Holistic, Organic and Natural Lawn Care

Most people out there are now aware of the meaning of holistic lawn care and holistic weed control, nonetheless, for the few ones who may still find it a bit difficult to understand, holistic weed control is the control of weed organically, naturally or without the use of any harmful chemicals. Organic weed control comes with a number of benefits which include the safety of the household and the environment as a whole.

Holistic lawn care is quickly growing into a trend for big companies and home owners who are beginning to understand the repercussions of using chemical fertilizers and pesticides. Tests have continued to show that chemicals have dire consequences. These chemicals are harmful to our children, our pets and the environment as a whole especially when used for long periods of time. Continue reading Holistic, Organic and Natural Lawn Care

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How Arlington’s Only Commercial Urban Farm Shifted To ‘Community Supported Agriculture’

Thanks to changes brought about by the pandemic, Arlingtonians can now get farm-to-table produce delivered right to their door.

Tucked into an unassuming strip mall on Lee Highway, Fresh Impact — which we profiled in October — is the county’s only commercial urban farm. With no signage or disclosed address, Fresh Impact has been growing specialty ingredients such as edible flowers and microgreens for chefs in the local restaurant industry for over three years.

This past February, according to founder Ryan Pierce, the farm had its most profitable month yet. But a few weeks later as COVID-19 began to spread in the D.C. area, ultimately shutting down all dine-in restaurant service, Pierce said Fresh Impact lost every single customer.

“We were faced with a choice: do we shut it down and try to ride it out, which would have meant laying off our staff, or do we try to pivot to the consumer market?” said Pierce.

READ THE FULL ARTICLE: https://www.arlnow.com/2020/06/08/how-arlingtons-only-commercial-urban-farm-shifted-to-community-supported-agriculture/

Insecticides the Pesticide Industry Said Were “Safer for Bees” Found to Stress and Kill Honey Bees

sebastien rosset  | @metanephros

The study indicates that, “With the recent Environmental Protection Agency (EPA) approval for use of both flupyradifurone and sulfoxaflor, and with the growing concern regarding pollinator health, it is important to better understand any potential negative impacts (especially sub-lethal) of these pesticides on bees.” However, this statement begs the question ‘why these two new bee-toxic pesticide were approved by EPA in the first place.’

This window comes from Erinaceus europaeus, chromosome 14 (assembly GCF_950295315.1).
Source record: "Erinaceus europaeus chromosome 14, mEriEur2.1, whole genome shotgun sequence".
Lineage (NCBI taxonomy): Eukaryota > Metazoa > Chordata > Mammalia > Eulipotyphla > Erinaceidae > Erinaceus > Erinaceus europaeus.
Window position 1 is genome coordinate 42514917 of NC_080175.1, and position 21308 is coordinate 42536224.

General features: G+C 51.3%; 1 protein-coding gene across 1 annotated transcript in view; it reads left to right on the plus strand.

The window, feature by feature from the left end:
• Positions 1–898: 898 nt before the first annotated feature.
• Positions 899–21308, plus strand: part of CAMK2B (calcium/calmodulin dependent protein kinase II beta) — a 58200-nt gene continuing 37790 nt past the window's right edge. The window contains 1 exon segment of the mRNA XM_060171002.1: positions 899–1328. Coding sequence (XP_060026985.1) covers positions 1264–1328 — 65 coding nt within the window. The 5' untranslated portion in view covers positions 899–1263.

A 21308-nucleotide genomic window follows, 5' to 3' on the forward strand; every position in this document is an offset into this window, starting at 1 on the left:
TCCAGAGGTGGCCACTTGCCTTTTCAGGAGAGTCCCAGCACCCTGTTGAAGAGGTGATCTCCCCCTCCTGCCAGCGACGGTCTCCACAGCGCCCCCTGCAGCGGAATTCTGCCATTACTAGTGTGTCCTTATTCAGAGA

This process is familiar and frustrating to those who continue to fight against the decline of pollinators: the chemical industry introduces and EPA approves new toxic pesticides marketed as “safer” to the specific problem caused by its older products, only to find out through independent and academic research that the problem is not solved in the least.

READ THE FULL STORY: https://beyondpesticides.org/dailynewsblog/2020/06/insecticides

Gardening: Even urban lots can be made to attract wildlife


What wildlife do you naturally attract into your garden? Are there any species you would like to see more of? Are there any that have proven to be pests to your crops?

These past two weeks have been wonderful for wildlife watching in our neighborhood. Driving home the other evening, I saw my first mama deer with her fawn in tow. Usually, we have at least one doe who has her fawn in our field. Mama will then leave them there hidden in the grass while she goes off to eat. We’ve surprised several hidden fawns over the years.

My husband has been filling the bird feeder with sunflower seeds about every day and a half which means the birds are feeding nestlings. Pretty soon the baby finches will be lining the porch rail expecting to be fed. It gets a bit noisy when that happens because my office window is right there, I might have to close the window for the next Zoom meeting.

The hummingbirds are around and draining the one-pint feeder every week. They have nests in our maple tree, and I hear their tiny high-pitched voices when I’m sitting in my chair.

READ THE WHOLE COLUMN AT: https://www.spokesman.com/stories/2020/jul/02/gardening-native-plants-will-attract-areas-wildlif/

Urban gardens sprout in Point Loma during quarantine Read more: San Diego Community News Group – Urban gardens sprout in Point Loma during quarantine

Urban gardening has become a trend that an increasing number of San Diego residents are pursuing, especially during the pandemic. And the City is helping out, having just debuted a new website, sandiego.gov/urban-farming, that provides information and assistance for those wishing to become successful urban farmers.

As more people are spending time at home due to Covid-19 public health orders, urban farming has seen an uptick in popularity. And the City is making resources available to support San Diegans in turning their sod into seed.